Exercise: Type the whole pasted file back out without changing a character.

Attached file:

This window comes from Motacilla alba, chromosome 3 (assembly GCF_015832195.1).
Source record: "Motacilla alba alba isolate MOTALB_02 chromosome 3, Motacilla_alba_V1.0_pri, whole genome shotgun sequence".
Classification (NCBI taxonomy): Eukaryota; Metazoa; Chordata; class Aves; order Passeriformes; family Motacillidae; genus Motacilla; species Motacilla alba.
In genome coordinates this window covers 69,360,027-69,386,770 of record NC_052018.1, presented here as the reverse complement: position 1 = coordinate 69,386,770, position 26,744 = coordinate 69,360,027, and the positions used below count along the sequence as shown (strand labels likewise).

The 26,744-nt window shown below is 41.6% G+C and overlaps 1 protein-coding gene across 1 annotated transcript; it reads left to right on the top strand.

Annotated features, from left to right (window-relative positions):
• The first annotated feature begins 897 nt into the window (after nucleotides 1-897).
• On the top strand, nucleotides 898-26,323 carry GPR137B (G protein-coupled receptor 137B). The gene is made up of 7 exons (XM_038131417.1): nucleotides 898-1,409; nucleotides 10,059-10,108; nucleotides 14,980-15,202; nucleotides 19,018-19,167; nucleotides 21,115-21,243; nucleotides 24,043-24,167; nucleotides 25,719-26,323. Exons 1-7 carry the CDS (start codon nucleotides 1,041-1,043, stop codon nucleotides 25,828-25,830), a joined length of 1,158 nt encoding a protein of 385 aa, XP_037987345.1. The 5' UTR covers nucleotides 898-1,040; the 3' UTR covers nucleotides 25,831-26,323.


This window comes from Motacilla alba, chromosome 3 (assembly GCF_015832195.1).
Source record: "Motacilla alba alba isolate MOTALB_02 chromosome 3, Motacilla_alba_V1.0_pri, whole genome shotgun sequence".
Classification (NCBI taxonomy): Eukaryota; Metazoa; Chordata; class Aves; order Passeriformes; family Motacillidae; genus Motacilla; species Motacilla alba.
In genome coordinates this window covers 69,360,027-69,386,770 of record NC_052018.1, presented here as the reverse complement: position 1 = coordinate 69,386,770, position 26,744 = coordinate 69,360,027, and the positions used below count along the sequence as shown (strand labels likewise).

The 26,744-nt window shown below is 41.6% G+C and overlaps 1 protein-coding gene across 1 annotated transcript; it reads left to right on the top strand.

Annotated features, from left to right (window-relative positions):
• The first annotated feature begins 897 nt into the window (after nucleotides 1-897).
• On the top strand, nucleotides 898-26,323 carry GPR137B (G protein-coupled receptor 137B). The gene is made up of 7 exons (XM_038131417.1): nucleotides 898-1,409; nucleotides 10,059-10,108; nucleotides 14,980-15,202; nucleotides 19,018-19,167; nucleotides 21,115-21,243; nucleotides 24,043-24,167; nucleotides 25,719-26,323. Exons 1-7 carry the CDS (start codon nucleotides 1,041-1,043, stop codon nucleotides 25,828-25,830), a joined length of 1,158 nt encoding a protein of 385 aa, XP_037987345.1. The 5' UTR covers nucleotides 898-1,040; the 3' UTR covers nucleotides 25,831-26,323.